‘If you tell anyone, it will incriminate us both.’

My name’s Siobhan Pyburn, and I’m a survivor of child sexual abuseI was born in Southampton to an Indian doctor mum who was hardly around and an Irish father who was around too much. When I was 15, during a moment where I numbed myself to what I believed would be the horrific consequences, I told my mum that Dad had been molesting me since I was about 6 or 7 years old. In that moment, my life took an entirely different path. William Pyburn was convicted and then sentenced on 30 April 2007 at Southampton Crown Court of 13 different versions of sexual assault against a child… though the actual frequency of incidents was much more. He was sentenced to three years imprisonment, but didn’t serve the full amount.

I started helping other survivors through sharing my story and writing when I was 17. My life’s purpose: to support those who have endured child sexual abuse, to speak up about this sadly taboo issue and to find ways of making the system better for vulnerable children. I dig deep into my own experiences for this purpose, and because I remember how lonely and isolated I felt, not too many years ago when I was a child, too. I thought I would never ever EVER tell anyone. At first, it was incredibly difficult for me to speak, but once I’d spoken, and felt heard – then the words wouldn’t stop.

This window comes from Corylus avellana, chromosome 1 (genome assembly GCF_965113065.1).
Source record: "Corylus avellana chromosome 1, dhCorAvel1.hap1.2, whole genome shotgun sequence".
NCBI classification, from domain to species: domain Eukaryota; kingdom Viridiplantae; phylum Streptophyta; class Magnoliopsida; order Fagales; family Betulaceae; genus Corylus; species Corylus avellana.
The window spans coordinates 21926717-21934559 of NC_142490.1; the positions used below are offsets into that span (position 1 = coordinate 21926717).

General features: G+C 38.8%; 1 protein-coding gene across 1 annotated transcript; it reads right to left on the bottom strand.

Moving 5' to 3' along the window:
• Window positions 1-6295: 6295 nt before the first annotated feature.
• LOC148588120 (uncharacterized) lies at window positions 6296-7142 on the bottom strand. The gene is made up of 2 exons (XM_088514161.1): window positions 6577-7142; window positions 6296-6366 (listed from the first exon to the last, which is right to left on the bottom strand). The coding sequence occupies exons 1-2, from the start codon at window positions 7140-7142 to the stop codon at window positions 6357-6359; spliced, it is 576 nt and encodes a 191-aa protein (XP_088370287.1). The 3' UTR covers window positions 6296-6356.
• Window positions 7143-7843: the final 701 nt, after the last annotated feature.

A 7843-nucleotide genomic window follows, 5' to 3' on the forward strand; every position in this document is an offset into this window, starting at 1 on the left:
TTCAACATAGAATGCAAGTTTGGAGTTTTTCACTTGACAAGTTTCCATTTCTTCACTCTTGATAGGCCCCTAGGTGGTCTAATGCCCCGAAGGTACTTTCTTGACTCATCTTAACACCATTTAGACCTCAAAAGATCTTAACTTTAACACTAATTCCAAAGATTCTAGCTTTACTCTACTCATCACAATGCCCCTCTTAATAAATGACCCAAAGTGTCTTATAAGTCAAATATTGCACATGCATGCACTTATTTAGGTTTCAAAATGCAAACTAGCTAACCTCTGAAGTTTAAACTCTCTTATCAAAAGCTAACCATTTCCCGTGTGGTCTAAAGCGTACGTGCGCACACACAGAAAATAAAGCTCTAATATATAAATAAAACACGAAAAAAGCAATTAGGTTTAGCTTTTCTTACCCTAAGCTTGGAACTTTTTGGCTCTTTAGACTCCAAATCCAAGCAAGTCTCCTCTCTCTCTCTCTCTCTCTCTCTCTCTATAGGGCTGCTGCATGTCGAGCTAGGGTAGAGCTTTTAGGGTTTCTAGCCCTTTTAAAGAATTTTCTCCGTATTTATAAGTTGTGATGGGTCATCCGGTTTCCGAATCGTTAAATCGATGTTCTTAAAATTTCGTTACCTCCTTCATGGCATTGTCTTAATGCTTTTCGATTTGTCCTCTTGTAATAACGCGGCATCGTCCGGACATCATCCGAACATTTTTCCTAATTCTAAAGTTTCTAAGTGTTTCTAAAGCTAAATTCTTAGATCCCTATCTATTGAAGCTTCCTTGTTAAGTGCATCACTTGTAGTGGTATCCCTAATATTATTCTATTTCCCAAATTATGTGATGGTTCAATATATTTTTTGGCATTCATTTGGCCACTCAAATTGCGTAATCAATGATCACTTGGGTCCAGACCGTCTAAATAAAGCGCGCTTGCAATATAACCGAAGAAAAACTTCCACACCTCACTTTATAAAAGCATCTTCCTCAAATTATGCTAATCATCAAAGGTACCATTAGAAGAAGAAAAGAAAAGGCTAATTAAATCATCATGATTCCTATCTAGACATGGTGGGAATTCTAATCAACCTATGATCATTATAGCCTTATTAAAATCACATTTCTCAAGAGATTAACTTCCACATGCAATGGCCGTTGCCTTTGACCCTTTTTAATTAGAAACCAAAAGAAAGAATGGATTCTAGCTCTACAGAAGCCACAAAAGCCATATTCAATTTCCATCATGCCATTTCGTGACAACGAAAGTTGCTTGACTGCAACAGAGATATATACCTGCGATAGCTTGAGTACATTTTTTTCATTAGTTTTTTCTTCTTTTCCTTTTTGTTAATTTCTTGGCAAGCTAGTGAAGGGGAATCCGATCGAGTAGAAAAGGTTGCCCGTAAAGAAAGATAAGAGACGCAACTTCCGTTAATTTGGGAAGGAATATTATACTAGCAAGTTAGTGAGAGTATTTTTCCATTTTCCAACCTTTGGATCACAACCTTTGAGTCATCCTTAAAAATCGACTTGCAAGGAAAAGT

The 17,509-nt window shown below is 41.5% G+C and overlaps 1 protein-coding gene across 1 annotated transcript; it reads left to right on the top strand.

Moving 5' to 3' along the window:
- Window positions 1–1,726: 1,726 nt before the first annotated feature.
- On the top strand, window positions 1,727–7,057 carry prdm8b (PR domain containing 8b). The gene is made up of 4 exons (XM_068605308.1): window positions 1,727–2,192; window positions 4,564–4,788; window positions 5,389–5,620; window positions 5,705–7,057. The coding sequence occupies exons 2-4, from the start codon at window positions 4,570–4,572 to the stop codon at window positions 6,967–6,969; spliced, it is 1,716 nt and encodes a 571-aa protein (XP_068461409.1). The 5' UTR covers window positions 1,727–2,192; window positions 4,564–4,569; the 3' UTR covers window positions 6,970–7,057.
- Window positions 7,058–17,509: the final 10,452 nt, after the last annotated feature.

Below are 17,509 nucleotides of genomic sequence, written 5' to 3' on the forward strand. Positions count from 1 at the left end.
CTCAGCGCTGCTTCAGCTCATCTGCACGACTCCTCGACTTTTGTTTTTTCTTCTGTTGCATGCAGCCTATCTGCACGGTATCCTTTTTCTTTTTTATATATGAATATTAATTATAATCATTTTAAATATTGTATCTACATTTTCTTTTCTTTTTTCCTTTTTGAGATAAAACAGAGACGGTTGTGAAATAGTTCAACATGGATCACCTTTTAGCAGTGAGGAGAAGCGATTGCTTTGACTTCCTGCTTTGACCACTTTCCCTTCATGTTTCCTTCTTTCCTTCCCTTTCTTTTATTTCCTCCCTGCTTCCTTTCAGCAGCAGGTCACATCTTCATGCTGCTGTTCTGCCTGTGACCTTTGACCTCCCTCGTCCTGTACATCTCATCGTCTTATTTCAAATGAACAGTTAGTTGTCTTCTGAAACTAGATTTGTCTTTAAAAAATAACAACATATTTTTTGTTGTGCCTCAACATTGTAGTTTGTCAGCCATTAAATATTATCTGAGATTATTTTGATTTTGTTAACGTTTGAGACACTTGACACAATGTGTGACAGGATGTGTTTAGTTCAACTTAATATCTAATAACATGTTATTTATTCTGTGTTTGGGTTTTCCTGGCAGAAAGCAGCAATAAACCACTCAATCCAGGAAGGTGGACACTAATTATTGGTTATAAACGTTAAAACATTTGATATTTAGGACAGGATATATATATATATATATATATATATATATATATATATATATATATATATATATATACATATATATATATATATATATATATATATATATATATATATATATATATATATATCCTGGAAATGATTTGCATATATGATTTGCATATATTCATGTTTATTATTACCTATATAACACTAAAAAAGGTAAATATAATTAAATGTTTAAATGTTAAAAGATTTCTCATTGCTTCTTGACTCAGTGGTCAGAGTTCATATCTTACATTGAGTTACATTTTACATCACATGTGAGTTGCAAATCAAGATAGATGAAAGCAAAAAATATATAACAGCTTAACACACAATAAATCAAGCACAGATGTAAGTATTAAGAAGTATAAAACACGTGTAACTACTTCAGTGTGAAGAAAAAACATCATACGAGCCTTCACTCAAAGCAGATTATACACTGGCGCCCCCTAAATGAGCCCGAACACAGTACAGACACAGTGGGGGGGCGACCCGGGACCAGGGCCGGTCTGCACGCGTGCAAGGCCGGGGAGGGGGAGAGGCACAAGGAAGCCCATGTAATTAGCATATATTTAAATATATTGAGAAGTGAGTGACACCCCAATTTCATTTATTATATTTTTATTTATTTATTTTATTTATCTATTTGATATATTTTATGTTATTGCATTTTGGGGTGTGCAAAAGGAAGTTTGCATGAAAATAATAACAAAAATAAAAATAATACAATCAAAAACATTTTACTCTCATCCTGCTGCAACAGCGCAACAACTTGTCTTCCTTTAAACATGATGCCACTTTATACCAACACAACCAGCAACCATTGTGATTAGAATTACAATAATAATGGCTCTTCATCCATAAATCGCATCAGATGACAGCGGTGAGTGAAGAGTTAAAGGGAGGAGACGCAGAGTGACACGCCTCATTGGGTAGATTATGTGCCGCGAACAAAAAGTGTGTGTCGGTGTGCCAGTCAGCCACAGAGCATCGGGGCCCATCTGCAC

Cosmopolitan feature in their 10/2010 issue

‘I just wanted to let you know that speaking to you helped me more than you could know… your words and advice were a big reason I got up every morning, still helps me to this day. So I just wanted to say thank you. Eternally, thank you.’ – Natalie, CSA survivor

When a single survivor can talk about what happened to them, then they play a part in dismantling that isolation for ALL survivors. I truly believe that, and know it to be true. From there, we can begin to improve things for the next generation. Let’s hear it for more peer-led support services for young people, better training for healthcare professionals based on real survivor experience and child protection processes that are written in a language that everybody can understand.


Speaking at the NHS England Conference on Child Sexual Exploitation 2016

‘One of the best and most thought-provoking presentations was from Siobhan, who is an abuse Survivor. She gave an excellent presentation in plain English…  cutting through the NHS-speak and other languages that we all have a tendency to slip into using; as well as giving a powerful account of her own experiences of abuse and support.’ – Paul Glover, NHS Wakefield CCG